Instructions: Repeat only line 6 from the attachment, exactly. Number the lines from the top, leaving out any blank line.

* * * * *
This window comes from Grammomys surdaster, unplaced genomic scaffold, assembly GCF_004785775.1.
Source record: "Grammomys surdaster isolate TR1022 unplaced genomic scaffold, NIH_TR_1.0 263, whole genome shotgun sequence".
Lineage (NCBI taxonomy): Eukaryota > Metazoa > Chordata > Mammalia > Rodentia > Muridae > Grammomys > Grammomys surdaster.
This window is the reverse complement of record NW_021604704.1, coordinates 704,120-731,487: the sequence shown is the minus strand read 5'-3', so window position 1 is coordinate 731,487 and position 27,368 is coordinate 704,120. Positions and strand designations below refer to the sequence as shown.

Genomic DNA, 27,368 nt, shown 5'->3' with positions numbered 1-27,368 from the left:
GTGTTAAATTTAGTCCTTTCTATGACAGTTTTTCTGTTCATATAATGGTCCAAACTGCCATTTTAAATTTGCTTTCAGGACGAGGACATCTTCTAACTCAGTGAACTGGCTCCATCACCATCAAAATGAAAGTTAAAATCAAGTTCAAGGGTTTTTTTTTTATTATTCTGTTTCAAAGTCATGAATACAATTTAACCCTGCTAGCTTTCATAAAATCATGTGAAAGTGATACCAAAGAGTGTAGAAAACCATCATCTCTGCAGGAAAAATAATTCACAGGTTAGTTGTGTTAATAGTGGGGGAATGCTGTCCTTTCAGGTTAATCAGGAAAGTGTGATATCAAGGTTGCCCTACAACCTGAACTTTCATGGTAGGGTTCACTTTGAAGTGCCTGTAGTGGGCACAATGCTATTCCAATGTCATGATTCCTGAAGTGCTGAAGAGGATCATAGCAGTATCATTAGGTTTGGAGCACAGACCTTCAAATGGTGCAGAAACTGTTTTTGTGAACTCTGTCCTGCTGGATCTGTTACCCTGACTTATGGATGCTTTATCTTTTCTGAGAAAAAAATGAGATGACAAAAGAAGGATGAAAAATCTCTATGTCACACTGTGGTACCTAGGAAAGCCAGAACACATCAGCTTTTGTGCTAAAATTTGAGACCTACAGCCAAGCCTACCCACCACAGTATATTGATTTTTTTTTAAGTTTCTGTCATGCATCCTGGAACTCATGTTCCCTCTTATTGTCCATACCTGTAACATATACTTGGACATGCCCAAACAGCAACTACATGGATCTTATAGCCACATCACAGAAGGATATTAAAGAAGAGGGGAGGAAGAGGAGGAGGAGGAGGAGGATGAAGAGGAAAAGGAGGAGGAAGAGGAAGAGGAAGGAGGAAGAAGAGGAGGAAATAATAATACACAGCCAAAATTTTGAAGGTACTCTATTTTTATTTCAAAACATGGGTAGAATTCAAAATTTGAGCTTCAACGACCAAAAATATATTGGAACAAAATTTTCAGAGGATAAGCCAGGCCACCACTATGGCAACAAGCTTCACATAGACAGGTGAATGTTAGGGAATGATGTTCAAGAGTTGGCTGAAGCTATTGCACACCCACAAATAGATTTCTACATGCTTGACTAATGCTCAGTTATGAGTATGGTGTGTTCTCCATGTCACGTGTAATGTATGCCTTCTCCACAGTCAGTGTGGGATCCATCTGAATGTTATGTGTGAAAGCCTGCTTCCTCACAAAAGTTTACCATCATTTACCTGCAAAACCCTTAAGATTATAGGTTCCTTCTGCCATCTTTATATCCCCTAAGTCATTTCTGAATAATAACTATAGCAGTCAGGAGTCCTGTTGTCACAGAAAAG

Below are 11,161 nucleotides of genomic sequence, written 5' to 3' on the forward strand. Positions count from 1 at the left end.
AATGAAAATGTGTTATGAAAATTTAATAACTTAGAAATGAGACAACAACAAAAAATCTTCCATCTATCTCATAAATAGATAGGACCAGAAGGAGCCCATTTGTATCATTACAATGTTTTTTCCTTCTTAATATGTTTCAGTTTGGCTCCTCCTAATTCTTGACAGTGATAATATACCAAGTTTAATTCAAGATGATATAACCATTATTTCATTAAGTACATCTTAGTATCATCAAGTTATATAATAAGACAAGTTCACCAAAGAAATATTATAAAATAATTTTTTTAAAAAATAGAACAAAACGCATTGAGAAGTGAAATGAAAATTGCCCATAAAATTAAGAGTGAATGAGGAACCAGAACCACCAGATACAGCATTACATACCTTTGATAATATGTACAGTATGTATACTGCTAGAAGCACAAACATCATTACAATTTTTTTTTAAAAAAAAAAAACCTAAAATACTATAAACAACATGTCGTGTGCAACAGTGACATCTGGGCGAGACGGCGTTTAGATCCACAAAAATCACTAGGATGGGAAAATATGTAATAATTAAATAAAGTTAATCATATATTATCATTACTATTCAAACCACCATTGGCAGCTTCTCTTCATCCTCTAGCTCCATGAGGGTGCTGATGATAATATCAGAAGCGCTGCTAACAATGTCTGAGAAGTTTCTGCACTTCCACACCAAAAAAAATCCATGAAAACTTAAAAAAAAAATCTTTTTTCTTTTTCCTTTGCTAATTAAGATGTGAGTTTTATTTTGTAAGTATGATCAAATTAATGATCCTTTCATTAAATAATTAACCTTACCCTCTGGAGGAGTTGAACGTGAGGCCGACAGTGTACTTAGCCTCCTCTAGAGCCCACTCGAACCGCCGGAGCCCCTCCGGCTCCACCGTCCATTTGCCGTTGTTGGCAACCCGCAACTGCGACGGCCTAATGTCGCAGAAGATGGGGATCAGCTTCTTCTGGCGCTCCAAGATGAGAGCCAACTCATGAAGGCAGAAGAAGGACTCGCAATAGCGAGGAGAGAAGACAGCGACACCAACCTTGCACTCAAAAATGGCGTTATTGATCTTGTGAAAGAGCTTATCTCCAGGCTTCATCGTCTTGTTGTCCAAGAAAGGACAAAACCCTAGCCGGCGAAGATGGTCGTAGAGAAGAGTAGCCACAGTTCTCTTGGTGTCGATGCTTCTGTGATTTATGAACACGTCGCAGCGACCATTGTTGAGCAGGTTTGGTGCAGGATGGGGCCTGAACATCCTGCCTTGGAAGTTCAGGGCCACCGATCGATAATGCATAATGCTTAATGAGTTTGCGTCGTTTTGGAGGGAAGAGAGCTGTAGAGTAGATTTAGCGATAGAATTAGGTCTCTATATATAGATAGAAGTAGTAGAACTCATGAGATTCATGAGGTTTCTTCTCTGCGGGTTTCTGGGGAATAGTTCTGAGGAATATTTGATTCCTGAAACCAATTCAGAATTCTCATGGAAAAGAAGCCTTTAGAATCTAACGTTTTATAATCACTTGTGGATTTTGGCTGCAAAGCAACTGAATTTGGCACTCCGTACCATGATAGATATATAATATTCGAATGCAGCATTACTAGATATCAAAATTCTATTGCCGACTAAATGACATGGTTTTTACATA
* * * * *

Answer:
GTGTTAAATTTAGTCCTTTCTATGACAGTTTTTCTGTTCATATAATGGTCCAAACTGCCATTTTAAATTTGCTTTCAGGACGAGGACATCTTCTAACTCAGTGAACTGGCTCCATCACCATCAAAATGAAAGTTAAAATCAAGTTCAAGGGTTTTTTTTTTATTATTCTGTTTCAAAGTCATGAATACAATTTAACCCTGCTAGCTTTCATAAAATCATGTGAAAGTGATACCAAAGAGTGTAGAAAACCATCATCTCTGCAGGAAAAATAATTCACAGGTTAGTTGTGTTAATAGTGGGGGAATGCTGTCCTTTCAGGTTAATCAGGAAAGTGTGATATCAAGGTTGCCCTACAACCTGAACTTTCATGGTAGGGTTCACTTTGAAGTGCCTGTAGTGGGCACAATGCTATTCCAATGTCATGATTCCTGAAGTGCTGAAGAGGATCATAGCAGTATCATTAGGTTTGGAGCACAGACCTTCAAATGGTGCAGAAACTGTTTTTGTGAACTCTGTCCTGCTGGATCTGTTACCCTGACTTATGGATGCTTTATCTTTTCTGAGAAAAAAATGAGATGACAAAAGAAGGATGAAAAATCTCTATGTCACACTGTGGTACCTAGGAAAGCCAGAACACATCAGCTTTTGTGCTAAAATTTGAGACCTACAGCCAAGCCTACCCACCACAGTATATTGATTTTTTTTTAAGTTTCTGTCATGCATCCTGGAACTCATGTTCCCTCTTATTGTCCATACCTGTAACATATACTTGGACATGCCCAAACAGCAACTACATGGATCTTATAGCCACATCACAGAAGGATATTAAAGAAGAGGGGAGGAAGAGGAGGAGGAGGAGGAGGATGAAGAGGAAAAGGAGGAGGAAGAGGAAGAGGAAGGAGGAAGAAGAGGAGGAAATAATAATACACAGCCAAAATTTTGAAGGTACTCTATTTTTATTTCAAAACATGGGTAGAATTCAAAATTTGAGCTTCAACGACCAAAAATATATTGGAACAAAATTTTCAGAGGATAAGCCAGGCCACCACTATGGCAACAAGCTTCACATAGACAGGTGAATGTTAGGGAATGATGTTCAAGAGTTGGCTGAAGCTATTGCACACCCACAAATAGATTTCTACATGCTTGACTAATGCTCAGTTATGAGTATGGTGTGTTCTCCATGTCACGTGTAATGTATGCCTTCTCCACAGTCAGTGTGGGATCCATCTGAATGTTATGTGTGAAAGCCTGCTTCCTCACAAAAGTTTACCATCATTTACCTGCAAAACCCTTAAGATTATAGGTTCCTTCTGCCATCTTTATATCCCCTAAGTCATTTCTGAATAATAACTATAGCAGTCAGGAGTCCTGTTGTCACAGAAAAG